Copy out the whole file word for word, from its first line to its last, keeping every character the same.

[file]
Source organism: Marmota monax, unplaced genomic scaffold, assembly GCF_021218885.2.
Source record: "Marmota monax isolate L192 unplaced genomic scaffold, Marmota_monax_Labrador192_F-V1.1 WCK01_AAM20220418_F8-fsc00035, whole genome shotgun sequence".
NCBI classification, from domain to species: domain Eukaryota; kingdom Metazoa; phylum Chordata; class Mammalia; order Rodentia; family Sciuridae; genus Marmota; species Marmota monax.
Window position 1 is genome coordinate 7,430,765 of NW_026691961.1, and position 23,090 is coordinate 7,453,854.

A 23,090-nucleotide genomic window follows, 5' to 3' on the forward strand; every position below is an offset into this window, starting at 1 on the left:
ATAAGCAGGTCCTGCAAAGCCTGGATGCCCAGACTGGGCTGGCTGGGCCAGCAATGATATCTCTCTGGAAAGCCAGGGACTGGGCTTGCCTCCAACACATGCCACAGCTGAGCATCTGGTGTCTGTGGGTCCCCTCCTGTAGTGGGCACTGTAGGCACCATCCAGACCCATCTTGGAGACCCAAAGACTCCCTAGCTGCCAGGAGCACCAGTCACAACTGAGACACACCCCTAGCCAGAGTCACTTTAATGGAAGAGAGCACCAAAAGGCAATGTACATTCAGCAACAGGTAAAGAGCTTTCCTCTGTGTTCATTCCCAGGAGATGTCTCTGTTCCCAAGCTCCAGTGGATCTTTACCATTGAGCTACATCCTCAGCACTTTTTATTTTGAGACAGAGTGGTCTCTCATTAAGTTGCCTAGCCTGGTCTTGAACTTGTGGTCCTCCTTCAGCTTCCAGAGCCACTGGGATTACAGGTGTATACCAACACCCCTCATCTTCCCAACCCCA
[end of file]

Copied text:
Source organism: Marmota monax, unplaced genomic scaffold, assembly GCF_021218885.2.
Source record: "Marmota monax isolate L192 unplaced genomic scaffold, Marmota_monax_Labrador192_F-V1.1 WCK01_AAM20220418_F8-fsc00035, whole genome shotgun sequence".
NCBI classification, from domain to species: domain Eukaryota; kingdom Metazoa; phylum Chordata; class Mammalia; order Rodentia; family Sciuridae; genus Marmota; species Marmota monax.
Window position 1 is genome coordinate 7,430,765 of NW_026691961.1, and position 23,090 is coordinate 7,453,854.

A 23,090-nucleotide genomic window follows, 5' to 3' on the forward strand; every position below is an offset into this window, starting at 1 on the left:
ATAAGCAGGTCCTGCAAAGCCTGGATGCCCAGACTGGGCTGGCTGGGCCAGCAATGATATCTCTCTGGAAAGCCAGGGACTGGGCTTGCCTCCAACACATGCCACAGCTGAGCATCTGGTGTCTGTGGGTCCCCTCCTGTAGTGGGCACTGTAGGCACCATCCAGACCCATCTTGGAGACCCAAAGACTCCCTAGCTGCCAGGAGCACCAGTCACAACTGAGACACACCCCTAGCCAGAGTCACTTTAATGGAAGAGAGCACCAAAAGGCAATGTACATTCAGCAACAGGTAAAGAGCTTTCCTCTGTGTTCATTCCCAGGAGATGTCTCTGTTCCCAAGCTCCAGTGGATCTTTACCATTGAGCTACATCCTCAGCACTTTTTATTTTGAGACAGAGTGGTCTCTCATTAAGTTGCCTAGCCTGGTCTTGAACTTGTGGTCCTCCTTCAGCTTCCAGAGCCACTGGGATTACAGGTGTATACCAACACCCCTCATCTTCCCAACCCCA